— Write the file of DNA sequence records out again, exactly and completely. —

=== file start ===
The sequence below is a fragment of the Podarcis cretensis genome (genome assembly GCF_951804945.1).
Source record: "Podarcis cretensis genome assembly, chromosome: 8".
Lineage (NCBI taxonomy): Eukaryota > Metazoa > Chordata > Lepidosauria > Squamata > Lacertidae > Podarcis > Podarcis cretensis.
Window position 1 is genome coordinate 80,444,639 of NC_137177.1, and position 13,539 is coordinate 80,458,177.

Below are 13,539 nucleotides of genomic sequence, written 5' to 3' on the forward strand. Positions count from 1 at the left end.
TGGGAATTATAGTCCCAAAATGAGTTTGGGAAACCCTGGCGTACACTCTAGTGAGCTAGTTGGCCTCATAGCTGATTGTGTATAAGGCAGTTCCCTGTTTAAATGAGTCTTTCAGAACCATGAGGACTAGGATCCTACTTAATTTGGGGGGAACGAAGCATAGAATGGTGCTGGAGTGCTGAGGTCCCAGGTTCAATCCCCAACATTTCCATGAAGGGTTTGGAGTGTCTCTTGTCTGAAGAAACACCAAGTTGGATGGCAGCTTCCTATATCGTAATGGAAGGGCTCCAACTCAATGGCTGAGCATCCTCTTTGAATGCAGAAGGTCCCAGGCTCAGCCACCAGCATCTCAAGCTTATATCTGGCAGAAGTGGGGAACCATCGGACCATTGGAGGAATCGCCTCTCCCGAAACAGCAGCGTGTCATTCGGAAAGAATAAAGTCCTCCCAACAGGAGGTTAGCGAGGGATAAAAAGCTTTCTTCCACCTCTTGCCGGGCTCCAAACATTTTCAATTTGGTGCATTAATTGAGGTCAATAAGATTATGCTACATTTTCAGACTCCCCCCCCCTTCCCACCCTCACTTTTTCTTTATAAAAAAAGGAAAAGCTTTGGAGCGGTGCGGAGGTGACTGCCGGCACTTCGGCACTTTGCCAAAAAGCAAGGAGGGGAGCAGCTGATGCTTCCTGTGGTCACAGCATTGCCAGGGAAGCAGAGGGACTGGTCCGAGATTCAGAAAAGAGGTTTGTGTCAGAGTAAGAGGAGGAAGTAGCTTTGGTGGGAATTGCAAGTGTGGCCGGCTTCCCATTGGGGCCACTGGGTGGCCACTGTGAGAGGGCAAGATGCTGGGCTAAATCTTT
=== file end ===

The sequence below is a fragment of the Podarcis cretensis genome (genome assembly GCF_951804945.1).
Source record: "Podarcis cretensis genome assembly, chromosome: 8".
Lineage (NCBI taxonomy): Eukaryota > Metazoa > Chordata > Lepidosauria > Squamata > Lacertidae > Podarcis > Podarcis cretensis.
Window position 1 is genome coordinate 80,444,639 of NC_137177.1, and position 13,539 is coordinate 80,458,177.

Below are 13,539 nucleotides of genomic sequence, written 5' to 3' on the forward strand. Positions count from 1 at the left end.
TGGGAATTATAGTCCCAAAATGAGTTTGGGAAACCCTGGCGTACACTCTAGTGAGCTAGTTGGCCTCATAGCTGATTGTGTATAAGGCAGTTCCCTGTTTAAATGAGTCTTTCAGAACCATGAGGACTAGGATCCTACTTAATTTGGGGGGAACGAAGCATAGAATGGTGCTGGAGTGCTGAGGTCCCAGGTTCAATCCCCAACATTTCCATGAAGGGTTTGGAGTGTCTCTTGTCTGAAGAAACACCAAGTTGGATGGCAGCTTCCTATATCGTAATGGAAGGGCTCCAACTCAATGGCTGAGCATCCTCTTTGAATGCAGAAGGTCCCAGGCTCAGCCACCAGCATCTCAAGCTTATATCTGGCAGAAGTGGGGAACCATCGGACCATTGGAGGAATCGCCTCTCCCGAAACAGCAGCGTGTCATTCGGAAAGAATAAAGTCCTCCCAACAGGAGGTTAGCGAGGGATAAAAAGCTTTCTTCCACCTCTTGCCGGGCTCCAAACATTTTCAATTTGGTGCATTAATTGAGGTCAATAAGATTATGCTACATTTTCAGACTCCCCCCCCCTTCCCACCCTCACTTTTTCTTTATAAAAAAAGGAAAAGCTTTGGAGCGGTGCGGAGGTGACTGCCGGCACTTCGGCACTTTGCCAAAAAGCAAGGAGGGGAGCAGCTGATGCTTCCTGTGGTCACAGCATTGCCAGGGAAGCAGAGGGACTGGTCCGAGATTCAGAAAAGAGGTTTGTGTCAGAGTAAGAGGAGGAAGTAGCTTTGGTGGGAATTGCAAGTGTGGCCGGCTTCCCATTGGGGCCACTGGGTGGCCACTGTGAGAGGGCAAGATGCTGGGCTAAATCTTT